Broadband, Roads, Ferries, and More – Here’s What a $ 1T Infrastructure Bill Means for Washington State

President Biden is surrounded by members of the government and lawmakers on the White House lawn on Monday as the infrastructure bill is signed. (White House photo via Twitter)

President Biden signed the $ 1 trillion today infrastructure account which is expected to provide hundreds of millions of dollars to Washington state for broadband, roads, bridges, power grids, commuter trains and zero-emission buses and ferries, among other things.

At the heart of the bipartisan bill, signed at a ceremony on the White House lawn, is a significant investment in broadband equity, the push to improve high-speed Internet access in areas of the country that lack width. enough bandwidth for school or work.

The White House estimated that 8.5% of Washington state residents did not even have minimal broadband infrastructure. A similar percentage live in areas with broadband but cannot afford it. Federal funding could go to both. The state will receive a minimum of $ 100 million towards those goals, but will likely receive a lot more, perhaps in the order of $ 700 million to $ 1 billion.

Washington Senator Patty Murray said the money is absolutely necessary.

Washington state families will see the difference directly as more goods arrive from our ports to store shelves and people from all over our state will find well-paid jobs to rebuild our infrastructure, from repairing our bridges to replacing. of lead pipes, and everything in between, ”Murray said in a statement.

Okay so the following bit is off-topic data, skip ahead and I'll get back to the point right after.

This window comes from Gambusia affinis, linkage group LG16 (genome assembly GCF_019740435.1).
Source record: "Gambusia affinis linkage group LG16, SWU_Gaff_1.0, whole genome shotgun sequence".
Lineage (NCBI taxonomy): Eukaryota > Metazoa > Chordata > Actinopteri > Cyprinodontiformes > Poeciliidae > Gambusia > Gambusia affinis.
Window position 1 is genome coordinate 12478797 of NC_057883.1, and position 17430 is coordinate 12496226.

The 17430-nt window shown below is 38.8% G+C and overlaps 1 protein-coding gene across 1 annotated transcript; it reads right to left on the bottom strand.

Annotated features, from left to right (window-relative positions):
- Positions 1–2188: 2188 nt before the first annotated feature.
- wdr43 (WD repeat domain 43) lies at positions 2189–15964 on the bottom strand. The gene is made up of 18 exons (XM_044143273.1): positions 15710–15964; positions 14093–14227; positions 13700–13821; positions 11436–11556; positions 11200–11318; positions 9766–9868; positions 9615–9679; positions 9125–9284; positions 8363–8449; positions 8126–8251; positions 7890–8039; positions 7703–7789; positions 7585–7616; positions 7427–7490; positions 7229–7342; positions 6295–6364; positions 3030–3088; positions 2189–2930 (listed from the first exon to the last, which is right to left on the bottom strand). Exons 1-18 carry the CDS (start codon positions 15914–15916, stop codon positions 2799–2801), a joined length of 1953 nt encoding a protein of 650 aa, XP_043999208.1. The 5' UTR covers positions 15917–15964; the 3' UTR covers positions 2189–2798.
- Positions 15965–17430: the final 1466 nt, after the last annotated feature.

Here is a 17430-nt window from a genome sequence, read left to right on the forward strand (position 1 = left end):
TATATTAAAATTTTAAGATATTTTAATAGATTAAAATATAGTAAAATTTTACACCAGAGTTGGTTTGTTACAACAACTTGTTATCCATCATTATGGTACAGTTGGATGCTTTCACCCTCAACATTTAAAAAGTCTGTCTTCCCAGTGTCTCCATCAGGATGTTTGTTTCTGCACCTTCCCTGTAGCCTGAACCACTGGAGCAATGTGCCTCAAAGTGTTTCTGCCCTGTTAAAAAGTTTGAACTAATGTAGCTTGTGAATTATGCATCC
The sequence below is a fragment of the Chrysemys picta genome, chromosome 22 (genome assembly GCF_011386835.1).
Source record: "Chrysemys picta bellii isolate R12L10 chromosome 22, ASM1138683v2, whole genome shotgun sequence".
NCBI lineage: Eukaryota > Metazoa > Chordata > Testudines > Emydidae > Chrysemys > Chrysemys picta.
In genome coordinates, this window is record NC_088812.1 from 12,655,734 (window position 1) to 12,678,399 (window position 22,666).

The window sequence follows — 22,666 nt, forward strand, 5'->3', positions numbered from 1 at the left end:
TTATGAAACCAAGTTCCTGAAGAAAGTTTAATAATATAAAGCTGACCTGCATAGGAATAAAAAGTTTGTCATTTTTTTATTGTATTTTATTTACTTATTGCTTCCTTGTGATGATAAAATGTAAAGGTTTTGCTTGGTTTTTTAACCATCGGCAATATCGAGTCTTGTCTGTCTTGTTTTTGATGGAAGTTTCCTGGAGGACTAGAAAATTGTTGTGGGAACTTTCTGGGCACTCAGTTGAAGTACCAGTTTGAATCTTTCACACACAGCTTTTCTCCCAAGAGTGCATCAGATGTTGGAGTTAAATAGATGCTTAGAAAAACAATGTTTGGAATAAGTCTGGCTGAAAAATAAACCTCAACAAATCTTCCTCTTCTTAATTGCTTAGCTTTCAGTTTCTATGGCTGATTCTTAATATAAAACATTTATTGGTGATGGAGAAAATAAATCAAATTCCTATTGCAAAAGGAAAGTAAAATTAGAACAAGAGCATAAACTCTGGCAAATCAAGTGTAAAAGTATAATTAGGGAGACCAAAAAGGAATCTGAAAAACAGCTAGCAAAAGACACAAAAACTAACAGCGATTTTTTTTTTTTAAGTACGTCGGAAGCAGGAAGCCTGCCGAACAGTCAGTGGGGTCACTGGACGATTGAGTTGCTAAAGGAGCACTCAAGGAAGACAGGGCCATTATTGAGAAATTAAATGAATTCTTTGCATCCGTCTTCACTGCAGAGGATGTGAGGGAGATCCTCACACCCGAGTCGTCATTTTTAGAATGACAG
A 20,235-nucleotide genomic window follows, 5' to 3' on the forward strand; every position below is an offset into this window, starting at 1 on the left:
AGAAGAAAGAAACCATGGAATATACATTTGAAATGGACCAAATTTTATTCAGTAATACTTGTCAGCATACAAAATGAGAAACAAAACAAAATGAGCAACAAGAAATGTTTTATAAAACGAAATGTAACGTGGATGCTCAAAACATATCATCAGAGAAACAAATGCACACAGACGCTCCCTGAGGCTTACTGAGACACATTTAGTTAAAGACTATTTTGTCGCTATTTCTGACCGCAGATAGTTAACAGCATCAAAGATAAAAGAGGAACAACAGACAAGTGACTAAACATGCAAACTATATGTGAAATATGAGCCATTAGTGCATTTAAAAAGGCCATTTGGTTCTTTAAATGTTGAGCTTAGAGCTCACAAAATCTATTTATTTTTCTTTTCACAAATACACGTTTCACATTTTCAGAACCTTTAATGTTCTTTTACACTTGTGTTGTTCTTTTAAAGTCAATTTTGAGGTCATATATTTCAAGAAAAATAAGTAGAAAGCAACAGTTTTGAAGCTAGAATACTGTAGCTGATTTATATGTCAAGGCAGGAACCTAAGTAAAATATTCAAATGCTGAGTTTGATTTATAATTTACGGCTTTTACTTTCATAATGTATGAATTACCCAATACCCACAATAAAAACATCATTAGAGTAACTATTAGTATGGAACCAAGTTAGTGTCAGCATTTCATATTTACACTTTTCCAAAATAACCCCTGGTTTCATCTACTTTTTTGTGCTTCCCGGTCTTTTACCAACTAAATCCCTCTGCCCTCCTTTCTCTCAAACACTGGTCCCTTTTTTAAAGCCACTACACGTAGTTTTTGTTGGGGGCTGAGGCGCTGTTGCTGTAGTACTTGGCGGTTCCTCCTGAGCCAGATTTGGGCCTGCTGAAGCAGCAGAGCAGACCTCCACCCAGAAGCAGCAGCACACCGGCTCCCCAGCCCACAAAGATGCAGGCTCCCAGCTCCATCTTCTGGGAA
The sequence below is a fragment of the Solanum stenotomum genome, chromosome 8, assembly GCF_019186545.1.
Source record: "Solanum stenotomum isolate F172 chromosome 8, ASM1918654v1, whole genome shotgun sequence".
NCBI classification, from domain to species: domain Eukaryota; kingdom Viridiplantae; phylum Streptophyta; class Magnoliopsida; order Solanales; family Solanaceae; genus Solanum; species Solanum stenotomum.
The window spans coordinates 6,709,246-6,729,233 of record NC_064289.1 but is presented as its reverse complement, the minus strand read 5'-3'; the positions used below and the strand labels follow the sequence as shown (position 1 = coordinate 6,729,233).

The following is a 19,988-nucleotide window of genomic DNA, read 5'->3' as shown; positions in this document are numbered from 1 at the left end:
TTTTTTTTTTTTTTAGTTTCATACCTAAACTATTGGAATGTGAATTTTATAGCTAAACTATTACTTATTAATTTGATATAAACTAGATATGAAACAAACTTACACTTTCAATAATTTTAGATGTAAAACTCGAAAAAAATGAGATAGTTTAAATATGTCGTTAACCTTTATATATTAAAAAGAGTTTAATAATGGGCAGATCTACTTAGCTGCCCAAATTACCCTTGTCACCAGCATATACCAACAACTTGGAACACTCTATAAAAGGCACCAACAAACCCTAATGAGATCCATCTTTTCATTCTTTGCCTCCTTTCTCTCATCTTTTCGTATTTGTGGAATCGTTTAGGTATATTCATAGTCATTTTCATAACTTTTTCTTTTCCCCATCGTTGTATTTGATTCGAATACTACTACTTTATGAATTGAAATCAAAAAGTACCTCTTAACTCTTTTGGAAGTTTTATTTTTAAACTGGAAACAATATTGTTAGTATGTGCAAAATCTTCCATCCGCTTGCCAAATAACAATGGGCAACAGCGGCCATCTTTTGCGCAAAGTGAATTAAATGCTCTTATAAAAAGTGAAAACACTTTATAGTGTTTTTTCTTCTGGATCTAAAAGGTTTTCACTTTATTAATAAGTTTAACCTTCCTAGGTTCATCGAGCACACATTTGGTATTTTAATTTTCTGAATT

“Over time, communities will see this bill in action as families in Yakima Valley finally connect to high-speed internet, while Sound Transit expands light rail options in Puget Sound, while electric vehicle charging stations are built all over our state, and so much more. ”

Murray’s office said the infrastructure bill also includes Murray’s Clean School Bus Act which provides federal grants to help transition the nation’s diesel school buses to zero emissions. In addition, the invoice contains:

  • $ 5 billion in clean, zero-emission buses and $ 2.5 billion for electric ferries;
  • 17 billion dollars for the modernization of the port;
  • $ 71 million over five years to support the expansion of an electric vehicle charging network in the state;
  • $ 89 million to protect Puget Sound.

The pandemic revealed that internet access was lacking or non-existent for thousands of students across the state. In response, Gov. Jay Inslee signed into law legislation which allows Washington municipalities to offer direct-to-consumer broadband service, an effort to enable the roll-out of broadband service in low-profit areas shunned by private Internet companies.

According to White House figures, 1,409,000 or 19% of people in Washington will be eligible for the Affordability Connectivity Benefit to help low-income families afford Internet access.

Washington Gov. Jay Inslee praised the measure.


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